O'Hara stars as Mary, an innocent young Irish woman who comes to England to live with her aunt at Jamaica Inn, after all of her family has died back in Ireland. Mary was unaware -- but is very soon made aware -- that her aunt is married to a burly brute named Joss (Leslie Banks, from the '34 Man Who Knew Too Much), who is the ringleader of a band of smugglers who lure ships to their rocky doom before slaughtering the surviving crew and stealing the booty. Because of this, Mary's coach driver won't even stop to drop her off in front of Jamaica Inn, instead leaving her and her trunk on the roadside nearly a mile past where she wants to stop.
Fortunately (or is it?), Mary finds herself near the mansion of the local squire, the incredibly self-important and slightly crazy Sir Humphrey (Laughton). Sir Humphrey is taken both by Mary's beauty and by her gumption, and he gladly provides her with assistance in getting back to Jamaica Inn. After all, he has business there himself. You see, unbeknownst to anyone besides Sir Humphrey and Joss, the old squire is actually the brains behind this shipwrecking scam. Reportedly, Hitchcock was annoyed that Laughton wanted the true nature of his character revealed fairly early in the script, but considering Laughton's pretty blatant, almost subtext-free performance, it's probably best that the film didn't try to play coy with viewers on this particular detail.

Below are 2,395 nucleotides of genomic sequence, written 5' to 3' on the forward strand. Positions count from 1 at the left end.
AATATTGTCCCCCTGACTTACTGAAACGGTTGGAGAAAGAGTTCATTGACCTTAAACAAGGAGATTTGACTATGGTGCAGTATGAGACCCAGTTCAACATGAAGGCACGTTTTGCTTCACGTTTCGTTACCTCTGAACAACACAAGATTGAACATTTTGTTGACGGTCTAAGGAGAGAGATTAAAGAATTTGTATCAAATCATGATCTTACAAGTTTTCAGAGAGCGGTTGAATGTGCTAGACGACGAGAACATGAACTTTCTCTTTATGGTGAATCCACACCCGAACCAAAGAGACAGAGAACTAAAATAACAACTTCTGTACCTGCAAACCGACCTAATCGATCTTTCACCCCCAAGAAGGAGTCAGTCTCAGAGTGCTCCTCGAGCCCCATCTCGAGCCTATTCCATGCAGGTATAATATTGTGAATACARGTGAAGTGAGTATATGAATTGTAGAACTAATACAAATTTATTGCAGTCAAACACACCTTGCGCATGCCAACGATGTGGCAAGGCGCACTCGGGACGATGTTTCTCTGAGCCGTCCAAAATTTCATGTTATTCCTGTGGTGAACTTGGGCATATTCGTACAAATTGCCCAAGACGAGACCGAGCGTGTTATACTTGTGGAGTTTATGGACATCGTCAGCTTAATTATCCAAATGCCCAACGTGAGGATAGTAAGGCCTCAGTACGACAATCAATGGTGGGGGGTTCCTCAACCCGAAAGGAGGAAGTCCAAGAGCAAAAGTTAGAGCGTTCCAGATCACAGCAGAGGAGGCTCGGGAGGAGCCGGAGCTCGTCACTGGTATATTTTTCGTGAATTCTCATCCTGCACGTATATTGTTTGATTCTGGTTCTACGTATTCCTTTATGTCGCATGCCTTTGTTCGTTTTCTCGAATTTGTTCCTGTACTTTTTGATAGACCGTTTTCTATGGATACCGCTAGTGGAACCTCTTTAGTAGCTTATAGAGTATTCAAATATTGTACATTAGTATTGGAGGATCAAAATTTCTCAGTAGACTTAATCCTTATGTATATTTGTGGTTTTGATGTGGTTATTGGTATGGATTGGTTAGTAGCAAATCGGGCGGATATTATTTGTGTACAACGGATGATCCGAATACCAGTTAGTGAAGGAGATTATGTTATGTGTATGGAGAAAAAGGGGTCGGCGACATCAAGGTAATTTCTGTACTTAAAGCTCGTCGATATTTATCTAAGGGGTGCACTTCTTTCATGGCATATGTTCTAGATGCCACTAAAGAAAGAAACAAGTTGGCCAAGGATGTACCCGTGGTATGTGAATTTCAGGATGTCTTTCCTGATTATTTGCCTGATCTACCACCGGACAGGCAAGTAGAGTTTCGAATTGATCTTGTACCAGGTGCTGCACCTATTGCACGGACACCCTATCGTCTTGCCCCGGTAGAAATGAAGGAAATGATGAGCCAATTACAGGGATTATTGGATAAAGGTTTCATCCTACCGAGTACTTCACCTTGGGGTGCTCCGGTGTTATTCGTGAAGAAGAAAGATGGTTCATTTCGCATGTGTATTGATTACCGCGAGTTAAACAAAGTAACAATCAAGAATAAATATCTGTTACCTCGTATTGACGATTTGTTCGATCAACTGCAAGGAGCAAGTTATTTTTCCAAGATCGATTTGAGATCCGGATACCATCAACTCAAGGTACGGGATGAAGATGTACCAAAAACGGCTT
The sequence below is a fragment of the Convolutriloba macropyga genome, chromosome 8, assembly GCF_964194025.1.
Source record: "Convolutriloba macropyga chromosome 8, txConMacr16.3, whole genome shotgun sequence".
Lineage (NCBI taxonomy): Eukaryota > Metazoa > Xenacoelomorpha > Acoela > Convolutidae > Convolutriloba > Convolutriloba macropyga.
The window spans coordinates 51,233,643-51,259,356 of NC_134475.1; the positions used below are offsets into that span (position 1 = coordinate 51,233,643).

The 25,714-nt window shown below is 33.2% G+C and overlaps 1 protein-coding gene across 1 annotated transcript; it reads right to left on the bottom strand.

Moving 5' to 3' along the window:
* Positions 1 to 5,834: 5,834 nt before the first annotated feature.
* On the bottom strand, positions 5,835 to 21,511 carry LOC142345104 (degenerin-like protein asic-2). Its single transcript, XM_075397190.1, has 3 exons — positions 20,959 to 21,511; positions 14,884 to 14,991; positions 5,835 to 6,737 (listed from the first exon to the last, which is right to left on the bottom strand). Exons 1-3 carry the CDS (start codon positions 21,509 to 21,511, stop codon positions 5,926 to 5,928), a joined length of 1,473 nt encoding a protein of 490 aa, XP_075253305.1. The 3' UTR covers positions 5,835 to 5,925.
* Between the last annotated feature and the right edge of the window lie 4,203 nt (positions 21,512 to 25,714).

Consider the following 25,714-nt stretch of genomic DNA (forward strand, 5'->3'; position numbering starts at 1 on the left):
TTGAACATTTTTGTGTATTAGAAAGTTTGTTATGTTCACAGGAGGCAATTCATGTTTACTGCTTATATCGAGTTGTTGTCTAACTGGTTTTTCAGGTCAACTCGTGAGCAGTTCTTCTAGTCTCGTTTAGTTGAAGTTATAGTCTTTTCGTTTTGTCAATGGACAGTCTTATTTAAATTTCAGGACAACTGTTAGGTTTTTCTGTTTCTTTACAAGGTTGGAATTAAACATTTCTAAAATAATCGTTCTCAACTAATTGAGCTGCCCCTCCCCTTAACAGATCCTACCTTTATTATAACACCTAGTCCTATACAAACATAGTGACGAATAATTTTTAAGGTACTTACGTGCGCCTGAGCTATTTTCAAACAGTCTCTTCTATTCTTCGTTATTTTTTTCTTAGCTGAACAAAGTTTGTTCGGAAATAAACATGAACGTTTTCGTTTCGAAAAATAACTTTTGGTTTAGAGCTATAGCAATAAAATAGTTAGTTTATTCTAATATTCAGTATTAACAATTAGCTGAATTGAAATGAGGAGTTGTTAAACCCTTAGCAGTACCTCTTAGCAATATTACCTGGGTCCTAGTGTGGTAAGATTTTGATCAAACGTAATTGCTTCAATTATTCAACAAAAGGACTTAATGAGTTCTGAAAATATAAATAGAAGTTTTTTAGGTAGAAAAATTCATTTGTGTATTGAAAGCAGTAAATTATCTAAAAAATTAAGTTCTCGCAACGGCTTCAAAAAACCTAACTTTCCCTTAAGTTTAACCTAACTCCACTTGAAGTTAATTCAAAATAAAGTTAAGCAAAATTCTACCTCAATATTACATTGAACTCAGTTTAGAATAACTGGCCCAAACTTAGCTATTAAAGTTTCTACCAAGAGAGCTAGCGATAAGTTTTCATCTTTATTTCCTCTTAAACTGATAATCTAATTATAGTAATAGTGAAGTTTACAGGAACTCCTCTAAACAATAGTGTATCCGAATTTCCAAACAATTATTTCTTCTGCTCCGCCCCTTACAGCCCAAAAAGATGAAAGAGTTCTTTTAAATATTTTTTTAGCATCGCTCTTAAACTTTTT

Newton plays a smuggler with a secret named Trehearne who suspects that the loot isn't being divvied up fairly. When he states this suspicion to his fellow smugglers, he shortly finds himself with a noose around his neck. Mary sees the whole thing and manages to save Trehearne while the others are distracted. Their potential escape by water is thwarted, leaving Mary to remember her old pal Sir Humphrey, whom she's sure will help...